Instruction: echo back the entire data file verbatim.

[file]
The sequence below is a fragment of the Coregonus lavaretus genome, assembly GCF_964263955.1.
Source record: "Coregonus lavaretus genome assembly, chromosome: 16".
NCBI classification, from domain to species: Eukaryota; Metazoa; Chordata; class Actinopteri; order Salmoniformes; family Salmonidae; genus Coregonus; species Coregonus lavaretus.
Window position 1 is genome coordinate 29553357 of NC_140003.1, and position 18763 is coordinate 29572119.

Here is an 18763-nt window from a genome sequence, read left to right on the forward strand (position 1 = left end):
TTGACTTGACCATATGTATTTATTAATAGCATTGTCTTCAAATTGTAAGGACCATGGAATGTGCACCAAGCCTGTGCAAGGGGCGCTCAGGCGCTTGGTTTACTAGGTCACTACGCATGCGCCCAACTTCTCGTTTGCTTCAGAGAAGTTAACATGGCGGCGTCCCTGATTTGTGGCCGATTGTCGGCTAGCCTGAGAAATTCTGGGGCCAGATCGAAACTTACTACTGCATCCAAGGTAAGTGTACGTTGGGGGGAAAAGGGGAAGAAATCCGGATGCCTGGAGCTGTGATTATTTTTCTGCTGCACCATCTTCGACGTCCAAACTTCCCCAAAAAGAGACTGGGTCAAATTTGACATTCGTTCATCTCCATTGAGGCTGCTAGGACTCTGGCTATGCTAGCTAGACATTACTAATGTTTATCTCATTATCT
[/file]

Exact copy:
The sequence below is a fragment of the Coregonus lavaretus genome, assembly GCF_964263955.1.
Source record: "Coregonus lavaretus genome assembly, chromosome: 16".
NCBI classification, from domain to species: Eukaryota; Metazoa; Chordata; class Actinopteri; order Salmoniformes; family Salmonidae; genus Coregonus; species Coregonus lavaretus.
Window position 1 is genome coordinate 29553357 of NC_140003.1, and position 18763 is coordinate 29572119.

Here is an 18763-nt window from a genome sequence, read left to right on the forward strand (position 1 = left end):
TTGACTTGACCATATGTATTTATTAATAGCATTGTCTTCAAATTGTAAGGACCATGGAATGTGCACCAAGCCTGTGCAAGGGGCGCTCAGGCGCTTGGTTTACTAGGTCACTACGCATGCGCCCAACTTCTCGTTTGCTTCAGAGAAGTTAACATGGCGGCGTCCCTGATTTGTGGCCGATTGTCGGCTAGCCTGAGAAATTCTGGGGCCAGATCGAAACTTACTACTGCATCCAAGGTAAGTGTACGTTGGGGGGAAAAGGGGAAGAAATCCGGATGCCTGGAGCTGTGATTATTTTTCTGCTGCACCATCTTCGACGTCCAAACTTCCCCAAAAAGAGACTGGGTCAAATTTGACATTCGTTCATCTCCATTGAGGCTGCTAGGACTCTGGCTATGCTAGCTAGACATTACTAATGTTTATCTCATTATCT